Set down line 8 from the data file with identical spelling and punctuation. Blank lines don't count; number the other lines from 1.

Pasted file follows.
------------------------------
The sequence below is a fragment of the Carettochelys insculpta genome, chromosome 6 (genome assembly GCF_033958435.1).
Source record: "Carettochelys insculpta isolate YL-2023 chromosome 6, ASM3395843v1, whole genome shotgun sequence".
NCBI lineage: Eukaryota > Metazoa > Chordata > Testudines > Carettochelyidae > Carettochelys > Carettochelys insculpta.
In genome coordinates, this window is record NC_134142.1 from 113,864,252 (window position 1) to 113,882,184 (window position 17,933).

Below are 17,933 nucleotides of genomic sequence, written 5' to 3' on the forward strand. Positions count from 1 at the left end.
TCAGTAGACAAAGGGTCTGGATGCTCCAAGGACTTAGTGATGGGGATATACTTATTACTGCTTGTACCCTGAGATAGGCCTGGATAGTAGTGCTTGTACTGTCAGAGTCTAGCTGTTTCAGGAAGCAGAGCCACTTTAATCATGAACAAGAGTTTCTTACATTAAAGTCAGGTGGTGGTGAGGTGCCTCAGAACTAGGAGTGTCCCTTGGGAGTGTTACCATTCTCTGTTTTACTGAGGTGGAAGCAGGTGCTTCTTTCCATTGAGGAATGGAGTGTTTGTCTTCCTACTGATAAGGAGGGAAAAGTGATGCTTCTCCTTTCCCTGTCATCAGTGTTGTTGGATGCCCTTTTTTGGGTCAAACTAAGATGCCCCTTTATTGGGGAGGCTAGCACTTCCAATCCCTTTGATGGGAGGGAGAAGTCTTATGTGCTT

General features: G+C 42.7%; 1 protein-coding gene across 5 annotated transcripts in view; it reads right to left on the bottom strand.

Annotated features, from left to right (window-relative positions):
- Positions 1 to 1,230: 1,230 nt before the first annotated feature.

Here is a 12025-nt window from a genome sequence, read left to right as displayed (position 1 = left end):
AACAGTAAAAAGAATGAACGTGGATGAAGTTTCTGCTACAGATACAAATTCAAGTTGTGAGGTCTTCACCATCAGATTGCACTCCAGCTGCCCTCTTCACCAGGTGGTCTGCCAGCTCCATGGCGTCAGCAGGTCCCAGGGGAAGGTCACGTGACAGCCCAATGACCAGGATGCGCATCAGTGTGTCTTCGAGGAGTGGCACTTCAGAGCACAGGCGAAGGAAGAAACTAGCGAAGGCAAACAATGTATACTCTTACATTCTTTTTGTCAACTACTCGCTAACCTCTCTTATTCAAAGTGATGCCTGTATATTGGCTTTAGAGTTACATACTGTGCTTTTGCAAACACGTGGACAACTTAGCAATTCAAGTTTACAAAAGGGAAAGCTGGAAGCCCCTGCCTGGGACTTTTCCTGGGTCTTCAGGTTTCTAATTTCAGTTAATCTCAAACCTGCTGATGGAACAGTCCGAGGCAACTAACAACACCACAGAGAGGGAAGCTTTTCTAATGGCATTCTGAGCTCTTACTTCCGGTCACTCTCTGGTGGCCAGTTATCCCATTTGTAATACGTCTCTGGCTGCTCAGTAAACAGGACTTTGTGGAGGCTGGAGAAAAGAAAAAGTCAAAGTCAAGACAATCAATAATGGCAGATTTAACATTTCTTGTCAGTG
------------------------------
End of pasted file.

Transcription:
Annotated features, from left to right (window-relative positions):